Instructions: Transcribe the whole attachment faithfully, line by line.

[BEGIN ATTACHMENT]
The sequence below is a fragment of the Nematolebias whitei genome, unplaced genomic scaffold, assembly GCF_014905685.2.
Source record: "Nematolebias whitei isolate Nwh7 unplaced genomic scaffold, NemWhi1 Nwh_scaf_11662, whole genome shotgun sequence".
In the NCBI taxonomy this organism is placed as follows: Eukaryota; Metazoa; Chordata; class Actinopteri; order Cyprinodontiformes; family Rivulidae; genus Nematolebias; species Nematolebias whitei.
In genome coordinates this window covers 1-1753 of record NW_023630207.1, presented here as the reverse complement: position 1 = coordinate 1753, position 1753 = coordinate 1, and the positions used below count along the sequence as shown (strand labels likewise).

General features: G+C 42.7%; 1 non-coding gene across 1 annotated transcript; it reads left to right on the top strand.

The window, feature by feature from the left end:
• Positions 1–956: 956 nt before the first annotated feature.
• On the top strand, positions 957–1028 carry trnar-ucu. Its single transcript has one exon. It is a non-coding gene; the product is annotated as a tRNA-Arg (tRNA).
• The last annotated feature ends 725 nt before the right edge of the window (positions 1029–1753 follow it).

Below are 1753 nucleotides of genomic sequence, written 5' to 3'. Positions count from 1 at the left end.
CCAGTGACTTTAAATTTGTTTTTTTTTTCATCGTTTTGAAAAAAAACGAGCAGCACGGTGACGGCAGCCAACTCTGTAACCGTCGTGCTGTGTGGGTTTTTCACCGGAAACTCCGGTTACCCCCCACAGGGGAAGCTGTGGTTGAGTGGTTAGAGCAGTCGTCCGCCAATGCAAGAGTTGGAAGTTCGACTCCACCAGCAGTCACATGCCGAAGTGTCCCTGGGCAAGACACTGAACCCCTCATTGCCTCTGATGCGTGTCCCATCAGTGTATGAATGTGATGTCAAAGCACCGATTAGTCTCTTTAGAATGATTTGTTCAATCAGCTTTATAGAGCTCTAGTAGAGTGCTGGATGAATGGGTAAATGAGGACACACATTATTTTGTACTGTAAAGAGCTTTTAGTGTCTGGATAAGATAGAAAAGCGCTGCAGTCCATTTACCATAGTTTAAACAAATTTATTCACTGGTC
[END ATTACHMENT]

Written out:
The sequence below is a fragment of the Nematolebias whitei genome, unplaced genomic scaffold, assembly GCF_014905685.2.
Source record: "Nematolebias whitei isolate Nwh7 unplaced genomic scaffold, NemWhi1 Nwh_scaf_11662, whole genome shotgun sequence".
In the NCBI taxonomy this organism is placed as follows: Eukaryota; Metazoa; Chordata; class Actinopteri; order Cyprinodontiformes; family Rivulidae; genus Nematolebias; species Nematolebias whitei.
In genome coordinates this window covers 1-1753 of record NW_023630207.1, presented here as the reverse complement: position 1 = coordinate 1753, position 1753 = coordinate 1, and the positions used below count along the sequence as shown (strand labels likewise).

General features: G+C 42.7%; 1 non-coding gene across 1 annotated transcript; it reads left to right on the top strand.

The window, feature by feature from the left end:
• Positions 1–956: 956 nt before the first annotated feature.
• On the top strand, positions 957–1028 carry trnar-ucu. Its single transcript has one exon. It is a non-coding gene; the product is annotated as a tRNA-Arg (tRNA).
• The last annotated feature ends 725 nt before the right edge of the window (positions 1029–1753 follow it).

Below are 1753 nucleotides of genomic sequence, written 5' to 3'. Positions count from 1 at the left end.
CCAGTGACTTTAAATTTGTTTTTTTTTTCATCGTTTTGAAAAAAAACGAGCAGCACGGTGACGGCAGCCAACTCTGTAACCGTCGTGCTGTGTGGGTTTTTCACCGGAAACTCCGGTTACCCCCCACAGGGGAAGCTGTGGTTGAGTGGTTAGAGCAGTCGTCCGCCAATGCAAGAGTTGGAAGTTCGACTCCACCAGCAGTCACATGCCGAAGTGTCCCTGGGCAAGACACTGAACCCCTCATTGCCTCTGATGCGTGTCCCATCAGTGTATGAATGTGATGTCAAAGCACCGATTAGTCTCTTTAGAATGATTTGTTCAATCAGCTTTATAGAGCTCTAGTAGAGTGCTGGATGAATGGGTAAATGAGGACACACATTATTTTGTACTGTAAAGAGCTTTTAGTGTCTGGATAAGATAGAAAAGCGCTGCAGTCCATTTACCATAGTTTAAACAAATTTATTCACTGGTC